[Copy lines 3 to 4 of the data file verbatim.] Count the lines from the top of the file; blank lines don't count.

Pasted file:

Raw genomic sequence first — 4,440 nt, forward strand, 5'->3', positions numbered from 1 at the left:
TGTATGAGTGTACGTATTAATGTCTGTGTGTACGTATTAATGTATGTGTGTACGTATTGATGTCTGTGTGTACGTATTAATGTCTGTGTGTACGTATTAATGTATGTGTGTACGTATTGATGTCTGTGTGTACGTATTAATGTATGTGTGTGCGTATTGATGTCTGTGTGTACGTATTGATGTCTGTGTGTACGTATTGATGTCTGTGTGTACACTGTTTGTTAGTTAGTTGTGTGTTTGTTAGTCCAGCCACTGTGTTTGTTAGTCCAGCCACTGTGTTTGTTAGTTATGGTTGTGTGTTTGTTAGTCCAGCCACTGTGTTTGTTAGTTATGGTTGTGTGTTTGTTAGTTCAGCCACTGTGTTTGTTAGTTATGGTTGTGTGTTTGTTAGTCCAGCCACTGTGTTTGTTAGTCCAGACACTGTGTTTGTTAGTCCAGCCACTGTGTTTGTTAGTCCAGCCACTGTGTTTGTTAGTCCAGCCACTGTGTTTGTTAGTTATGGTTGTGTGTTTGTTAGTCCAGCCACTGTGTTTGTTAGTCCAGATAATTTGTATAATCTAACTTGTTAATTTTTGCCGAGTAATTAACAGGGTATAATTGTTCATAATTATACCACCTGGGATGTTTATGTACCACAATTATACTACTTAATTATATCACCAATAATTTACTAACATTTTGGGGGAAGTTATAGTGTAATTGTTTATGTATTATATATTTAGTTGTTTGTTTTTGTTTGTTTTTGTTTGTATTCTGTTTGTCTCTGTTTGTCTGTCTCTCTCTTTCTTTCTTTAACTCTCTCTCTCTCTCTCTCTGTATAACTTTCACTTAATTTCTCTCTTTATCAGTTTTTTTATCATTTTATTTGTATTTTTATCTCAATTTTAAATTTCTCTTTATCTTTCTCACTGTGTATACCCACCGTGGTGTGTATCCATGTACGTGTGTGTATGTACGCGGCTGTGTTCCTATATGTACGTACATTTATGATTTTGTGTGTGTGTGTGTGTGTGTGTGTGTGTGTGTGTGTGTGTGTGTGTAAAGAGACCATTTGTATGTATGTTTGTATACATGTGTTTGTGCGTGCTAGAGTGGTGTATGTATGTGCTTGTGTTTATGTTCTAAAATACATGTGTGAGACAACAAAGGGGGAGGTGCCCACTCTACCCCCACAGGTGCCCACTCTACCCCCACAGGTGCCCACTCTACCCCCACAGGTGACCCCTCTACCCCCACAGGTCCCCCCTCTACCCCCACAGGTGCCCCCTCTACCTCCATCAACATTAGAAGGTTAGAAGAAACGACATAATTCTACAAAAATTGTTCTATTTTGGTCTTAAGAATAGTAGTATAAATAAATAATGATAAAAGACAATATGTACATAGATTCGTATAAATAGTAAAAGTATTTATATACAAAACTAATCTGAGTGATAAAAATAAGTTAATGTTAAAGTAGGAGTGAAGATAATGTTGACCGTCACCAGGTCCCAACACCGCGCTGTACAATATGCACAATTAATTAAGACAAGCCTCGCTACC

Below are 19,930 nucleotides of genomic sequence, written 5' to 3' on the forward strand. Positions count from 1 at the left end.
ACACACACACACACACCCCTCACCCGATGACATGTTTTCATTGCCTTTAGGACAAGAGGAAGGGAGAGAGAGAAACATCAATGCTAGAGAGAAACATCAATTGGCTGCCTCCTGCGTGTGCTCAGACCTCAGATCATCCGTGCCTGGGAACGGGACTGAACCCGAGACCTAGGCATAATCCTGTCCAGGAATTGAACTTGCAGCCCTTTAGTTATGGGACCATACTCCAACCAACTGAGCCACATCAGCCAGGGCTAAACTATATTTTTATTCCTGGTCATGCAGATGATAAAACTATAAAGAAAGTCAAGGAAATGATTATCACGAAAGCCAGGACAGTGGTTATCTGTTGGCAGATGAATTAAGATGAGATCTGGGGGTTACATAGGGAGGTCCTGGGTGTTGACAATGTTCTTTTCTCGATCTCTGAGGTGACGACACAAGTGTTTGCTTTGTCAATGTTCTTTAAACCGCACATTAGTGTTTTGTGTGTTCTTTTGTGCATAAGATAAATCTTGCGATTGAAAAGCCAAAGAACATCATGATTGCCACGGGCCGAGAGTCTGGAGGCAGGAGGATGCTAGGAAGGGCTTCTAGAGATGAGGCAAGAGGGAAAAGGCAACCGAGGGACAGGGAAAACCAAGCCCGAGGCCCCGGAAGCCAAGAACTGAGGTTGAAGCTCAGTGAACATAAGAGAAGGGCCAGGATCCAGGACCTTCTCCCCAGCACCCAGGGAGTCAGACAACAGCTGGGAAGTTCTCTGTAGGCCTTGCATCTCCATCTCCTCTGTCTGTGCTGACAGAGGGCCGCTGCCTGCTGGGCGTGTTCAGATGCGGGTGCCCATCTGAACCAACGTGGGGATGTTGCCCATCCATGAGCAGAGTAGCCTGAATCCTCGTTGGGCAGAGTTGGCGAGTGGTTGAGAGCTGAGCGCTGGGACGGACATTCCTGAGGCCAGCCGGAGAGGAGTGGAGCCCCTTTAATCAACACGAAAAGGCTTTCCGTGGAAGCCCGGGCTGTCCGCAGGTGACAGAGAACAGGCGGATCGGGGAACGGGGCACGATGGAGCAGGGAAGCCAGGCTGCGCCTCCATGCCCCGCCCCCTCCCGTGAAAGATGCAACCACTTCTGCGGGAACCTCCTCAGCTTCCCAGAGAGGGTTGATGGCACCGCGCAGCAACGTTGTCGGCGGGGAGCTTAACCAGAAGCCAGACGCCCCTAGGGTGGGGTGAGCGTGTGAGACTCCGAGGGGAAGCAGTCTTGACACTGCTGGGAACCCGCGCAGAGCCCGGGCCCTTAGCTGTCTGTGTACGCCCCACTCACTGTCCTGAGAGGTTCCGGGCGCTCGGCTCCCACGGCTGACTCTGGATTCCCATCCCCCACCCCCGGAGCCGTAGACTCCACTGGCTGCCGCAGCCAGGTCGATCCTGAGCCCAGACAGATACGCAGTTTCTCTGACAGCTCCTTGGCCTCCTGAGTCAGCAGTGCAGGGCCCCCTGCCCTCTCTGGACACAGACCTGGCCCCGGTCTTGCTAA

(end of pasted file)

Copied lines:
Below are 19,930 nucleotides of genomic sequence, written 5' to 3' on the forward strand. Positions count from 1 at the left end.
ACACACACACACACACCCCTCACCCGATGACATGTTTTCATTGCCTTTAGGACAAGAGGAAGGGAGAGAGAGAAACATCAATGCTAGAGAGAAACATCAATTGGCTGCCTCCTGCGTGTGCTCAGACCTCAGATCATCCGTGCCTGGGAACGGGACTGAACCCGAGACCTAGGCATAATCCTGTCCAGGAATTGAACTTGCAGCCCTTTAGTTATGGGACCATACTCCAACCAACTGAGCCACATCAGCCAGGGCTAAACTATATTTTTATTCCTGGTCATGCAGATGATAAAACTATAAAGAAAGTCAAGGAAATGATTATCACGAAAGCCAGGACAGTGGTTATCTGTTGGCAGATGAATTAAGATGAGATCTGGGGGTTACATAGGGAGGTCCTGGGTGTTGACAATGTTCTTTTCTCGATCTCTGAGGTGACGACACAAGTGTTTGCTTTGTCAATGTTCTTTAAACCGCACATTAGTGTTTTGTGTGTTCTTTTGTGCATAAGATAAATCTTGCGATTGAAAAGCCAAAGAACATCATGATTGCCACGGGCCGAGAGTCTGGAGGCAGGAGGATGCTAGGAAGGGCTTCTAGAGATGAGGCAAGAGGGAAAAGGCAACCGAGGGACAGGGAAAACCAAGCCCGAGGCCCCGGAAGCCAAGAACTGAGGTTGAAGCTCAGTGAACATAAGAGAAGGGCCAGGATCCAGGACCTTCTCCCCAGCACCCAGGGAGTCAGACAACAGCTGGGAAGTTCTCTGTAGGCCTTGCATCTCCATCTCCTCTGTCTGTGCTGACAGAGGGCCGCTGCCTGCTGGGCGTGTTCAGATGCGGGTGCCCATCTGAACCAACGTGGGGATGTTGCCCATCCATGAGCAGAGTAGCCTGAATCCTCGTTGGGCAGAGTTGGCGAGTGGTTGAGAGCTGAGCGCTGGGACGGACATTCCTGAGGCCAGCCGGAGAGGAGTGGAGCCCCTTTAATCAACACGAAAAGGCTTTCCGTGGAAGCCCGGGCTGTCCGCAGGTGACAGAGAACAGGCGGATCGGGGAACGGGGCACGATGGAGCAGGGAAGCCAGGCTGCGCCTCCATGCCCCGCCCCCTCCCGTGAAAGATGCAACCACTTCTGCGGGAACCTCCTCAGCTTCCCAGAGAGGGTTGATGGCACCGCGCAGCAACGTTGTCGGCGGGGAGCTTAACCAGAAGCCAGACGCCCCTAGGGTGGGGTGAGCGTGTGAGACTCCGAGGGGAAGCAGTCTTGACACTGCTGGGAACCCGCGCAGAGCCCGGGCCCTTAGCTGTCTGTGTACGCCCCACTCACTGTCCTGAGAGGTTCCGGGCGCTCGGCTCCCACGGCTGACTCTGGATTCCCATCCCCCACCCCCGGAGCCGTAGACTCCACTGGCTGCCGCAGCCAGGTCGATCCTGAGCCCAGACAGATACGCAGTTTCTCTGACAGCTCCTTGGCCTCCTGAGTCAGCAGTGCAGGGCCCCCTGCCCTCTCTGGACACAGACCTGGCCCCGGTCTTGCTAA